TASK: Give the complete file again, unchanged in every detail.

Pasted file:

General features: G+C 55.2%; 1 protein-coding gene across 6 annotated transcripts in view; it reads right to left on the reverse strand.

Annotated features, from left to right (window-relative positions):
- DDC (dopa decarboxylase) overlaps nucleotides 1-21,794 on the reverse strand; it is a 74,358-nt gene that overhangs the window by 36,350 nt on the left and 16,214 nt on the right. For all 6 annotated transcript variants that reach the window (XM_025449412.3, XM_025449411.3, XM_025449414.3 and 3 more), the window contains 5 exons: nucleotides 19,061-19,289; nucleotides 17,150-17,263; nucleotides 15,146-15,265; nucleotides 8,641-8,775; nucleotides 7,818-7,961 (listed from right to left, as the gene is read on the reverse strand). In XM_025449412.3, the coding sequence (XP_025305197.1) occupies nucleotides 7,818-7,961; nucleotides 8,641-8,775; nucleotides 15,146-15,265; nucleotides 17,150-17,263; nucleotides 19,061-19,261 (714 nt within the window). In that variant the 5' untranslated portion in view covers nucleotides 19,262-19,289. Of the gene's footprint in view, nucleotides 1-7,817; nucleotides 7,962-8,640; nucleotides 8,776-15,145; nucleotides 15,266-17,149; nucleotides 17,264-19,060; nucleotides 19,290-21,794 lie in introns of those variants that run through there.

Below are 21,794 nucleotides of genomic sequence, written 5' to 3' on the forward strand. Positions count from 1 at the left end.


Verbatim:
General features: G+C 55.2%; 1 protein-coding gene across 6 annotated transcripts in view; it reads right to left on the reverse strand.

Annotated features, from left to right (window-relative positions):
- DDC (dopa decarboxylase) overlaps nucleotides 1-21,794 on the reverse strand; it is a 74,358-nt gene that overhangs the window by 36,350 nt on the left and 16,214 nt on the right. For all 6 annotated transcript variants that reach the window (XM_025449412.3, XM_025449411.3, XM_025449414.3 and 3 more), the window contains 5 exons: nucleotides 19,061-19,289; nucleotides 17,150-17,263; nucleotides 15,146-15,265; nucleotides 8,641-8,775; nucleotides 7,818-7,961 (listed from right to left, as the gene is read on the reverse strand). In XM_025449412.3, the coding sequence (XP_025305197.1) occupies nucleotides 7,818-7,961; nucleotides 8,641-8,775; nucleotides 15,146-15,265; nucleotides 17,150-17,263; nucleotides 19,061-19,261 (714 nt within the window). In that variant the 5' untranslated portion in view covers nucleotides 19,262-19,289. Of the gene's footprint in view, nucleotides 1-7,817; nucleotides 7,962-8,640; nucleotides 8,776-15,145; nucleotides 15,266-17,149; nucleotides 17,264-19,060; nucleotides 19,290-21,794 lie in introns of those variants that run through there.

Below are 21,794 nucleotides of genomic sequence, written 5' to 3' on the forward strand. Positions count from 1 at the left end.